It is weeks into your internship and your name has become synonymous with making photocopies and doing coffee runs. You feel highly undervalued, surely there is more to office life for an intern than being everyone’s errand guy? You begin to wonder if you are the only one in the internship universe going through this bad experience? Should you march into your boss’s office and demand more meaningful work? Should you quit and find another internship? What is the solution to all this?
Running away is not always the answer!
The bad news is that as an intern, you are unlikely to completely get away from being assigned donkey work. The good news is, there are some practical strategies you can use to claim your rights to more challenging work. Internships should ideally be a good balance of meaningful and menial tasks. I always encourage young people, before quitting, to learn the skill of problem-solving their way through bad internships. Moving to another company does not guarantee better conditions, you may think the grass is greener elsewhere, only to find yourself coupled with the photocopy machine yet again!
Ace the menial work to get what you want!
Firstly, do not dismiss or try to liberate yourself completely from doing the menial tasks. As an intern, you need to pay your dues. You are logically the best person to assign the printing and photocopying because, in theory, you are the least experienced professional there. Do every task with vigour, zeal and a good attitude. Asking for more challenging work is easier if you have shown diligence and humility in the small tasks. During an internship, a good attitude can be your most valuable currency!
At the start of your internship, ensure that you have written your learning goals and present them to your manager. This will make your employer aware of the things you want to achieve and be exposed to during your tenure. Managers can get very busy as the internship goes, I recommend that you lock down, in both your diaries, weekly check-ins for the duration of your internship. This is to ensure a weekly rhythm of meetings to force your manager to remember you if things get hectic.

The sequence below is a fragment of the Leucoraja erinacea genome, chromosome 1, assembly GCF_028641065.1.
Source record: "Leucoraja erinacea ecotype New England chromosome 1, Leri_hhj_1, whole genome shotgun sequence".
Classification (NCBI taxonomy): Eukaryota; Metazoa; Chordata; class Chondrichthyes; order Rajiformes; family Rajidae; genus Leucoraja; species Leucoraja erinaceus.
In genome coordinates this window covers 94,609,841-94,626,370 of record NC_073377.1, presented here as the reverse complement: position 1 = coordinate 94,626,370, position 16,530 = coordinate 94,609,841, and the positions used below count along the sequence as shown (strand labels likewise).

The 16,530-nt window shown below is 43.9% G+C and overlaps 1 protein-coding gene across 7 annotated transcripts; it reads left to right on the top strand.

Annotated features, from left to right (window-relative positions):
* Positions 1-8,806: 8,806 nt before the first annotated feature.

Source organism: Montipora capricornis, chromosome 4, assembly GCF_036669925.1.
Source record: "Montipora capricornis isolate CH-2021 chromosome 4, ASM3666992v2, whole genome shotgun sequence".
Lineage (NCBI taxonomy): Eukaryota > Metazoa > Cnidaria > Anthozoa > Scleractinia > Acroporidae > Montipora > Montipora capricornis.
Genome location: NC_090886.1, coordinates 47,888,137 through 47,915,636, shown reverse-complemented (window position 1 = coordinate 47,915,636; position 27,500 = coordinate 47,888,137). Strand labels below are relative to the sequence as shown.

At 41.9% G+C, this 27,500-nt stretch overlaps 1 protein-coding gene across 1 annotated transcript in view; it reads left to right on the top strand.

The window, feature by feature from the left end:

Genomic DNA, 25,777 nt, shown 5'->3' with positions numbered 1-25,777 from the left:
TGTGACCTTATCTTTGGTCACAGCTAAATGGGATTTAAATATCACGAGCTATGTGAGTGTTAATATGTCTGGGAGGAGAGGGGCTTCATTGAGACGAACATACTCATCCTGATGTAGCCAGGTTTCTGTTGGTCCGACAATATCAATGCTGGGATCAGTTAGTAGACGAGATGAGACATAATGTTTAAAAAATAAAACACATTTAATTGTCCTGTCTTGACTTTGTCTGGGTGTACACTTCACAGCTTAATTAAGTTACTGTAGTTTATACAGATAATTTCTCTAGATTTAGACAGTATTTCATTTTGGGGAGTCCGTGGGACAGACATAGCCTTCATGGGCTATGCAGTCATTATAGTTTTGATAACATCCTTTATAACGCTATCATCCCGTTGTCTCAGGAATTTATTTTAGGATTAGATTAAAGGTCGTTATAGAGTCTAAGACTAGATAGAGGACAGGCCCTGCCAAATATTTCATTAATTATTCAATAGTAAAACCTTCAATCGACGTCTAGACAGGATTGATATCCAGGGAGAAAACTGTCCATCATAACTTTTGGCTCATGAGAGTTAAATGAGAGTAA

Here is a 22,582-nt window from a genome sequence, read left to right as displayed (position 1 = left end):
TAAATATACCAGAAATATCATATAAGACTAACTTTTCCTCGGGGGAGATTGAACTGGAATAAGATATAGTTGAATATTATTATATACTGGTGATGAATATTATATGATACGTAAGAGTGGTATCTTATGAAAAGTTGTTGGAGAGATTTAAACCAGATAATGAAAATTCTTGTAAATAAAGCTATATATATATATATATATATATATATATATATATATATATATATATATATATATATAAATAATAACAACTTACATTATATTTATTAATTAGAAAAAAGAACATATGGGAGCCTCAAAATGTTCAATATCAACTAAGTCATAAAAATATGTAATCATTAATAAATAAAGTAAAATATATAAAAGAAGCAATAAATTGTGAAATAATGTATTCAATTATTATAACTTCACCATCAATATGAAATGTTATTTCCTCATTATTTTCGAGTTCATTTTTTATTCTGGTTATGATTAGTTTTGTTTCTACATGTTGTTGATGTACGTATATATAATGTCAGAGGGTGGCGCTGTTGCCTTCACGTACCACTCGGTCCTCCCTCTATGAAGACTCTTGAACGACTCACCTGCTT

How to get challenging and meaningful tasks!
It is easier to approach your manager with a list of tasks you have identified for yourself than to say “I am not challenged”. Help your manager to help you by doing some groundwork and seeking out activities to add to your portfolio. Here are some tips on how to do this;
- If your boss is not proactive about giving you work, speak to other colleagues and build relationships around the office. Speak to fellow employees over a lunch break and ask them about the work and projects they are involved in. See where you can offer to help. Try to particularly identify colleagues who look overwhelmed and are always busy, that may be a good spot to collect yourself some challenging tasks.
- Find out what regular meetings take place around the office and ask to be included in them. You can even offer to take meeting notes, your presence and this gesture will give you some visibility.
- Look through old files to see if there is any dormant project that you can revive.
- Get into the habit of asking questions like “which tasks do you have today/this week that I can get involved in?”.
- Create your own assignment by identifying a gap in the department. e.g. if there is a manual process that can be digitized or made more efficient, suggest the idea and offer yourself towards that project. Try come up with one or two new ideas a week to bounce off your boss.
- Find a mentor or sponsor in the company who has influence and can help guide you and even advocate for you to get some challenging tasks.
Have a conversation with your manager!
Now that you have done some homework and identified some potential meaningful work you would like to get involved in, set up a meeting with your manager. Your tone should always be polite and never of entitlement. Thank them for the opportunity once again to intern at the company and present the list of suggested additional tasks you can get involved in around the office (remember, the printing and filing are still included in your plan). Try and get commitment and approval to immediately start adding some of these tasks to your portfolio. It is easier to get a “yes” from the manager when you have proactively brought a solution to your own problem.